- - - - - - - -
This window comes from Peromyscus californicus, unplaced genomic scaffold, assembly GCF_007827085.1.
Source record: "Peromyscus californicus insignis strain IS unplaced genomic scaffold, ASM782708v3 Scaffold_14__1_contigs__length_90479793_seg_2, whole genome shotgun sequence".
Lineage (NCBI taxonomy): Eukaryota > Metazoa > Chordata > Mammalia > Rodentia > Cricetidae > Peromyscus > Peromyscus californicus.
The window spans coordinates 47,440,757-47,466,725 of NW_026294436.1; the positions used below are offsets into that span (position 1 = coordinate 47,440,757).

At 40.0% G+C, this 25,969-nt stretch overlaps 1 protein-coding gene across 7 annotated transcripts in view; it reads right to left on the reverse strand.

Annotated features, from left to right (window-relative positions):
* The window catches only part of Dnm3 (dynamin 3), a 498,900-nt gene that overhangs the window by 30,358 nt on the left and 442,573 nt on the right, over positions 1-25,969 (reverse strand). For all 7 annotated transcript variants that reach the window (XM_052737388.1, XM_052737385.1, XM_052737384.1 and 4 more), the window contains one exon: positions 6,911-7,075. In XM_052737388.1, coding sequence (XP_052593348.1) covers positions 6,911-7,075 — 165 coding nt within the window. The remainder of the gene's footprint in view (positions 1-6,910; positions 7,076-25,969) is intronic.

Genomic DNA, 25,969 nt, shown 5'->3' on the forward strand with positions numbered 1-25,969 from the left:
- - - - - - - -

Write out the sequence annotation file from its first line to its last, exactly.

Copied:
This window comes from Peromyscus californicus, unplaced genomic scaffold, assembly GCF_007827085.1.
Source record: "Peromyscus californicus insignis strain IS unplaced genomic scaffold, ASM782708v3 Scaffold_14__1_contigs__length_90479793_seg_2, whole genome shotgun sequence".
Lineage (NCBI taxonomy): Eukaryota > Metazoa > Chordata > Mammalia > Rodentia > Cricetidae > Peromyscus > Peromyscus californicus.
The window spans coordinates 47,440,757-47,466,725 of NW_026294436.1; the positions used below are offsets into that span (position 1 = coordinate 47,440,757).

At 40.0% G+C, this 25,969-nt stretch overlaps 1 protein-coding gene across 7 annotated transcripts in view; it reads right to left on the reverse strand.

Annotated features, from left to right (window-relative positions):
* The window catches only part of Dnm3 (dynamin 3), a 498,900-nt gene that overhangs the window by 30,358 nt on the left and 442,573 nt on the right, over positions 1-25,969 (reverse strand). For all 7 annotated transcript variants that reach the window (XM_052737388.1, XM_052737385.1, XM_052737384.1 and 4 more), the window contains one exon: positions 6,911-7,075. In XM_052737388.1, coding sequence (XP_052593348.1) covers positions 6,911-7,075 — 165 coding nt within the window. The remainder of the gene's footprint in view (positions 1-6,910; positions 7,076-25,969) is intronic.

Genomic DNA, 25,969 nt, shown 5'->3' on the forward strand with positions numbered 1-25,969 from the left: